Modelling the dynamics of domestic low-temperature heat pump heating systems for improved performance and thermal comfort: a systems approach
2005 (English)Doctoral thesis, comprehensive summary (Other scientific)
The present environmental concerns and the rising human requirement for solutions with better comfort and lower costs have resulted in an increased awareness for the energy use in the built environment. Technical advances in building structural systems and materials, heating and other comfort-providing systems and controlling strategies all lead to the integration of building technology with the function of buildings and the aesthetics. Therefore, in the process of improving the performance of energy systems and increasing the energy efficiency, integrated system approaches are of high importance. Performing the necessary energy analysis before any construction-installation occurs can help designers and decision makers reach guided solutions. Hence, a broad range of calculation tools for evaluating the operation of energy systems and the controls in buildings have been developed the latest years with different levels of complexity and angles of focus.
However, research and development regarding holistic energy system designs and techniques are in their infancy. The standard tactic has been to isolate system parts, study them as stand-alone sub-systems and focus on optimising components or processes of a complex function. In the present study, it is demonstrated the necessity for uniting energy engineers, architects, installers and technicians regarding decision making upon the energy use for heating, ventilation and air-conditioning (HVAC) in the built environment. Systems approach has been employed for studying the research issue that is presented in the current thesis. An extended part of this treatise has been devoted to systems thinking in practice.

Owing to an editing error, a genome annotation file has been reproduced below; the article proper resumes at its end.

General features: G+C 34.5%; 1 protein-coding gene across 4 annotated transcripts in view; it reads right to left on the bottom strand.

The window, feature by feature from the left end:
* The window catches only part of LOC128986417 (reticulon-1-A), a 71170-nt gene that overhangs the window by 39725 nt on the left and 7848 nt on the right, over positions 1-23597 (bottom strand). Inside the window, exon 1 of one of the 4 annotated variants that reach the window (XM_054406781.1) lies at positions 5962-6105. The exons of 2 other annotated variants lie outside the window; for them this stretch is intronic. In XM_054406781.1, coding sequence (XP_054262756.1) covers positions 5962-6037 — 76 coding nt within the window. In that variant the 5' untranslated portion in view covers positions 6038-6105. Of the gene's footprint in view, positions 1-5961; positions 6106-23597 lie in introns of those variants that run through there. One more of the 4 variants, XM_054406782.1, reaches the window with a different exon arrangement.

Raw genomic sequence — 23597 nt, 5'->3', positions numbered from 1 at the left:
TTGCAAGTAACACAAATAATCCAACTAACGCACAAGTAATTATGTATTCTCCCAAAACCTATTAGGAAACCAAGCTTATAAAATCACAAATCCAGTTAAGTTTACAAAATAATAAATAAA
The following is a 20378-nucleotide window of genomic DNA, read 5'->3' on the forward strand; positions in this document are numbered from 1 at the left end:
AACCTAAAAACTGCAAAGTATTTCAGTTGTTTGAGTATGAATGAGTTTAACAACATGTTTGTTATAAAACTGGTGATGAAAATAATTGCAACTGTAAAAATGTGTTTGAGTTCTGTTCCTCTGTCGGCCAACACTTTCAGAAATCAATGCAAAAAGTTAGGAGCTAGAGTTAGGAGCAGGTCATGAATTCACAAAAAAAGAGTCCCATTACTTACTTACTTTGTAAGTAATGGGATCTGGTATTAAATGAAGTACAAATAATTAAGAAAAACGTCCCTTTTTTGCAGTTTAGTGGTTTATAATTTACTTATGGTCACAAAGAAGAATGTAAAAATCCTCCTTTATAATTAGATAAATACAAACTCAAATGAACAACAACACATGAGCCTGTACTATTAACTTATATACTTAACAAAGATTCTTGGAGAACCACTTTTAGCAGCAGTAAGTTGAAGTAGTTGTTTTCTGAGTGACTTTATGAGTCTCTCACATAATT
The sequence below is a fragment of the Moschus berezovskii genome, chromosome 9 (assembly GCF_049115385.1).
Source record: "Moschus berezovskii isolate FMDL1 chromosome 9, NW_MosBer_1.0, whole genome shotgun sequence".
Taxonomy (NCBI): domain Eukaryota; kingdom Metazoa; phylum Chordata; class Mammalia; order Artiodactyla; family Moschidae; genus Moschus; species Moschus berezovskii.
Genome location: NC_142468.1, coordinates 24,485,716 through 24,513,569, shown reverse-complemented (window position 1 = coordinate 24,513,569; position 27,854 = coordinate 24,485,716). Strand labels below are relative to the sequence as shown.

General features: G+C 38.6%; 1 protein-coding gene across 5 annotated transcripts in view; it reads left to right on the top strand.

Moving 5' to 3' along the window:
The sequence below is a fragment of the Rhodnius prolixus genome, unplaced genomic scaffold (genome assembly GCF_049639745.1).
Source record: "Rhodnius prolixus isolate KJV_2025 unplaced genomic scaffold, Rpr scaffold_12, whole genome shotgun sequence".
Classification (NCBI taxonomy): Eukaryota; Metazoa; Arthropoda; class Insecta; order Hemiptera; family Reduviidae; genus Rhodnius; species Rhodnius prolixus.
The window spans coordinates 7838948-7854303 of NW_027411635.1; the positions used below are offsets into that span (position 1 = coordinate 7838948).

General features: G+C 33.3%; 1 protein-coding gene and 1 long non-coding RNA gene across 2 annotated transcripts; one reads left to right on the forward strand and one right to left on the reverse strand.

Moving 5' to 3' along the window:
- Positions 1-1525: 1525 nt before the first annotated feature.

The thesis demonstrates systematic methods of modelling and analysing certain, integrated, domestic, HVAC applications. The reference system boundaries enclose the building as a construction and as a dynamic function, a comfort-providing system based on a heat pump, a low-temperature hydronic heat distribution system and controls in a residential application. Obviously, these are not the only components met in a hydronic heating system. Numerous pieces of equipment, as piping, circulating pumps, expansion tanks, zone valves, relief valves and other essential elements are needed to make a safe and functional heating system. However, this study focuses on the analysis of the chosen reference system. Several models have been developed in the computational tools of TRNSYS and EES. These tools have been employed because they allow co-solving, hence the integrated system as well as the interaction between the different parts of the system can be studied.
The foremost result of this study is that approaching the system as a whole provides a better picture of the operation of every system component and the interaction between them. Explanations are given for the parameters that have a significant impact on the system’s performance. The thesis shows the importance of factors that are not easy to predict, as well as the difference in the building’s behaviour under fast changing thermal loads when the incorporated thermal mass is altered. Finally, implementing sophisticated controls for reducing the energy costs without compromising thermal comfort is vital.
Place, publisher, year, edition, pages
Stockholm: KTH , 2005. , 131 p.
Trita-REFR, ISSN 1102-0245 ; 05:46
Technology, heat pump, domestic heating and ventilation, low-temperature hydronic heat distribution, systems approach, integration, simulation, energy efficiency
Engineering and Technology
IdentifiersURN: urn:nbn:se:kth:diva-269ISBN: 91-7178-018-1OAI: oai:DiVA.org:kth-269DiVA: diva2:8383
2005-06-14, Sal M3, Brinellvägen 64, Stockholm, 10:00
QC 201010082005-06-072005-06-072010-10-08Bibliographically approved
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